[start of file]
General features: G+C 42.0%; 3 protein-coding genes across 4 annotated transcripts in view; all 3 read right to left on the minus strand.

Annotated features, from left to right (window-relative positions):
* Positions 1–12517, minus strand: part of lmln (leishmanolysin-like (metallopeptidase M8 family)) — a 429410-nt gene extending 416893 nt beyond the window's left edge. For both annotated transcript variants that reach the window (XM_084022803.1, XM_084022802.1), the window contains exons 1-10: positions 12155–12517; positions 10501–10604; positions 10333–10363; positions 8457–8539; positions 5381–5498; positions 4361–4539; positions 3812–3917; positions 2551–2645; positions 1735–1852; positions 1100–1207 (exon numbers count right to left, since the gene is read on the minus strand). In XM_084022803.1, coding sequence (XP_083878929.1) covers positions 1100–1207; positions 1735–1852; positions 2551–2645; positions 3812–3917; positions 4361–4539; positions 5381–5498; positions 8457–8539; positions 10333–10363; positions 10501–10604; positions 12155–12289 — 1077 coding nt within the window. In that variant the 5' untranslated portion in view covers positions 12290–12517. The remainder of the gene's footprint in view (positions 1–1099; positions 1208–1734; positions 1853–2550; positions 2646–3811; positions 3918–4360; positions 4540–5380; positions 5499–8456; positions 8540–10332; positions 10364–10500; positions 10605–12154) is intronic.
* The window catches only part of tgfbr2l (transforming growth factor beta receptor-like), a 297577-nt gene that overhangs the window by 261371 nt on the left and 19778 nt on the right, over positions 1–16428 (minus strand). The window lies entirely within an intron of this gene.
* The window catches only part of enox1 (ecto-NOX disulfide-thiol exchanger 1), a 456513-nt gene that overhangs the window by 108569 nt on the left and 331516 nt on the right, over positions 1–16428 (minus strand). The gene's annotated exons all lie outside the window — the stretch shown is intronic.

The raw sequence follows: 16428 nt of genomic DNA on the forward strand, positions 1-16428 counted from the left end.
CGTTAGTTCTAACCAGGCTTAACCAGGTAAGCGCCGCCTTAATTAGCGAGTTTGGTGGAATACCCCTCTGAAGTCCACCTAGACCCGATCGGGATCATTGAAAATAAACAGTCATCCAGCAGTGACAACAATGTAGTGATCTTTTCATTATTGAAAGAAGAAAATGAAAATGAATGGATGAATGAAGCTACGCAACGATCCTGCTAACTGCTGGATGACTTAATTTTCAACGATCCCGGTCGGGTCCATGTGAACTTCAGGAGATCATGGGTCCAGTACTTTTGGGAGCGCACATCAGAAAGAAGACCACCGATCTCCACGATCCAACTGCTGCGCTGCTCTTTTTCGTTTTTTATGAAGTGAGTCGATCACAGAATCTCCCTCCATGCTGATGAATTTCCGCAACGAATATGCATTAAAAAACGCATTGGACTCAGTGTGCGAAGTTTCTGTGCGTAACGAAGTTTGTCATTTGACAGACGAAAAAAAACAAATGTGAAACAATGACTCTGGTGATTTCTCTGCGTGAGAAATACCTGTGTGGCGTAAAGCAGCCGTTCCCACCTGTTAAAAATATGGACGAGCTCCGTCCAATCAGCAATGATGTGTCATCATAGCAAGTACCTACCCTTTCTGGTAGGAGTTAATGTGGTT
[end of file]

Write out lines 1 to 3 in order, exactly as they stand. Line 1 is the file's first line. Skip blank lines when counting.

General features: G+C 42.0%; 3 protein-coding genes across 4 annotated transcripts in view; all 3 read right to left on the minus strand.

Annotated features, from left to right (window-relative positions):
* Positions 1–12517, minus strand: part of lmln (leishmanolysin-like (metallopeptidase M8 family)) — a 429410-nt gene extending 416893 nt beyond the window's left edge. For both annotated transcript variants that reach the window (XM_084022803.1, XM_084022802.1), the window contains exons 1-10: positions 12155–12517; positions 10501–10604; positions 10333–10363; positions 8457–8539; positions 5381–5498; positions 4361–4539; positions 3812–3917; positions 2551–2645; positions 1735–1852; positions 1100–1207 (exon numbers count right to left, since the gene is read on the minus strand). In XM_084022803.1, coding sequence (XP_083878929.1) covers positions 1100–1207; positions 1735–1852; positions 2551–2645; positions 3812–3917; positions 4361–4539; positions 5381–5498; positions 8457–8539; positions 10333–10363; positions 10501–10604; positions 12155–12289 — 1077 coding nt within the window. In that variant the 5' untranslated portion in view covers positions 12290–12517. The remainder of the gene's footprint in view (positions 1–1099; positions 1208–1734; positions 1853–2550; positions 2646–3811; positions 3918–4360; positions 4540–5380; positions 5499–8456; positions 8540–10332; positions 10364–10500; positions 10605–12154) is intronic.